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Aaron Ross Powell

Aaron Ross Powell is Director and Editor of Libertarianism.org, a project of the Cato Institute. Libertarianism.org presents introductory material as well as new scholarship related to libertarian philosophy, theory, and history. He is also co-host of Libertarianism.org’s popular podcast, Free Thoughts. His writing has appeared in Liberty and The Cato Journal. He earned a JD from the University of Denver.

columns

Voting as a Moral Wrong

by Aaron Ross Powell on Nov 3, 2014

The democratic process can’t transform immoral acts into moral ones. Therefore, participating in elections entails signing your name to countless misdeeds.

columns

Politics is Destroying Your Soul

by Aaron Ross Powell on Jul 9, 2015

Politics doesn’t just make the world around us worse. It makes us worse, as well.

columns

False Promises and Uncertain Economic Truths

by Aaron Ross Powell on Feb 4, 2016

Markets are overwhelmingly good, but the results of market processes aren’t always good for everyone, in every instance. Pretending otherwise isn’t persuasive.

columns

What Kind of Libertarian Are You?

by Aaron Ross Powell on Mar 7, 2018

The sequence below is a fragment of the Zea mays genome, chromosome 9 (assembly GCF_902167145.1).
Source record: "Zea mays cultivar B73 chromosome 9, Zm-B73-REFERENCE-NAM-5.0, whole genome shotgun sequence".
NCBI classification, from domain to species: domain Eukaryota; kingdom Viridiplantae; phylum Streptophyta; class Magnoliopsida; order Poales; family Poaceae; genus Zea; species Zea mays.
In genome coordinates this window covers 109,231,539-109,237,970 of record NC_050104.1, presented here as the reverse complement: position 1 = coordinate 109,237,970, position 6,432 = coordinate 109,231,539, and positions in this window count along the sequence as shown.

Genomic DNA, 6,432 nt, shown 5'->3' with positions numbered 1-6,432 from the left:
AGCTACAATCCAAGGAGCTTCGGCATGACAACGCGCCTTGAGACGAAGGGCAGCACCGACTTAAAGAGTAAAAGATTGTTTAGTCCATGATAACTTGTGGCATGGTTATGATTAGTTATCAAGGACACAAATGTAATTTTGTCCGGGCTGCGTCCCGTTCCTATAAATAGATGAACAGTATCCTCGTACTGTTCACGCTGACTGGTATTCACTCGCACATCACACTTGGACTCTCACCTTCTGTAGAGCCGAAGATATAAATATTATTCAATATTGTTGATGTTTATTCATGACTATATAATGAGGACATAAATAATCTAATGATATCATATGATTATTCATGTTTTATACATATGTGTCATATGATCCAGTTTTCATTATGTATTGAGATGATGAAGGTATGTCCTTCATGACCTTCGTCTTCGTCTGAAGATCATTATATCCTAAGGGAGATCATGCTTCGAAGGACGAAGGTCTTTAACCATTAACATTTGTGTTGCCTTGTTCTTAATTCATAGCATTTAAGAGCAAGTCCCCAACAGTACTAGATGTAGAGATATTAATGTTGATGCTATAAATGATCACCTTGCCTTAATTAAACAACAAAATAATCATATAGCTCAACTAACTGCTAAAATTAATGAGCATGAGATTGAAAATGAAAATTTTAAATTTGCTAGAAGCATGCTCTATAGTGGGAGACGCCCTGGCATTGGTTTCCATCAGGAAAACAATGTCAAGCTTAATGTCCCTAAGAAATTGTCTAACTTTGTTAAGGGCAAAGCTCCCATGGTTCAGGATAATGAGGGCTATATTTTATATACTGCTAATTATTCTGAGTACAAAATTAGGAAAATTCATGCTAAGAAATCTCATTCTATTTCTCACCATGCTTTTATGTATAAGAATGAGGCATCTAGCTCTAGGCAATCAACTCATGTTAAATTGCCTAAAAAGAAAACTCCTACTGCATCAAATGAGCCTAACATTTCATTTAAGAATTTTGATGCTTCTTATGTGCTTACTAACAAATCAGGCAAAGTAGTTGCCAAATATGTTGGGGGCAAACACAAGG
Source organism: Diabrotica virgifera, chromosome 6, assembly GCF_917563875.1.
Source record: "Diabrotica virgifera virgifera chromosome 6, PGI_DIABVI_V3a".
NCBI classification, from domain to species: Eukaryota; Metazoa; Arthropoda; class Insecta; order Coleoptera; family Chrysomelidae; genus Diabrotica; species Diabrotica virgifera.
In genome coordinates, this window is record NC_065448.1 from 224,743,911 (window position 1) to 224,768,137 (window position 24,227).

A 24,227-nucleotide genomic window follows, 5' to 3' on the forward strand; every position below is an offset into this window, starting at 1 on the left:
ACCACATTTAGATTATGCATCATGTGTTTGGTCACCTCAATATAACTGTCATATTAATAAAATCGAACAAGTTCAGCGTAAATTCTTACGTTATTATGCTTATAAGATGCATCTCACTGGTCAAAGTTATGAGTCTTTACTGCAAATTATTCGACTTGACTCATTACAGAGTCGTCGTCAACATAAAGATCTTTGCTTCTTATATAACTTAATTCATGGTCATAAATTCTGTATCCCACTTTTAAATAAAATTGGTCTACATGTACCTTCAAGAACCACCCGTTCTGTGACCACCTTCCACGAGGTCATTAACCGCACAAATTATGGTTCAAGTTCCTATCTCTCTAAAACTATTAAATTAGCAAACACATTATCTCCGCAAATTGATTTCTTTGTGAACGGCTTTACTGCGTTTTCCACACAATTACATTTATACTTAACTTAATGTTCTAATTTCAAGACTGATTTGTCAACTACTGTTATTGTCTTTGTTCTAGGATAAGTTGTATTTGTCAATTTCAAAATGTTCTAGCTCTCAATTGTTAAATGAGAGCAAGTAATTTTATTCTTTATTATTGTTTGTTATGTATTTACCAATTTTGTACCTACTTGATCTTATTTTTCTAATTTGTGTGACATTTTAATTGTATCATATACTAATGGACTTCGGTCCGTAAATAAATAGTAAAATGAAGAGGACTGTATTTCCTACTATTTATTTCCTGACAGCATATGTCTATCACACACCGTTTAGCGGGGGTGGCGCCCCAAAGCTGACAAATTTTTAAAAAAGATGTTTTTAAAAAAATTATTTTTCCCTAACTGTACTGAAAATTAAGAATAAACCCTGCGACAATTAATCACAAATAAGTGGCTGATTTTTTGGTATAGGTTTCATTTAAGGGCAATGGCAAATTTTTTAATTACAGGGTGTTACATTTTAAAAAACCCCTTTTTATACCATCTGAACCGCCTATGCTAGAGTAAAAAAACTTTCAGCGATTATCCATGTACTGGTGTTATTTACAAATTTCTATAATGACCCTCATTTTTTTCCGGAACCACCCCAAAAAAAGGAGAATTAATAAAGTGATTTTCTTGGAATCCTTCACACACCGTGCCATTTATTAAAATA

Libertarianism comes in many varieties. Here, Powell sets out his own off-the-beaten-path version, with intellectual roots among the Ancient Greeks.

columns

“First, Do No Harm”

by Aaron Ross Powell on Nov 8, 2013

Libertarians get told we complain about government but never offer solutions. That’s not true—especially because limiting government often is the solution.

columns

Philosophy the Right Way

by Aaron Ross Powell on Mar 21, 2013

Libertarian philosophy is a “big tent” and we can learn much from philosophers we may disagree with.

columns

Buddhist Ethics Does Not Advocate State Action

by Aaron Ross Powell on May 9, 2019

Engaged buddhists too often lean progressive because they don’t understand the fundamental nature of the state that they rely on.    

essays

Politics Makes Us Worse

by Aaron Ross Powell and Trevor Burrus on Sep 14, 2012

Increasing the sphere of politics leads to bad policy and increased vice.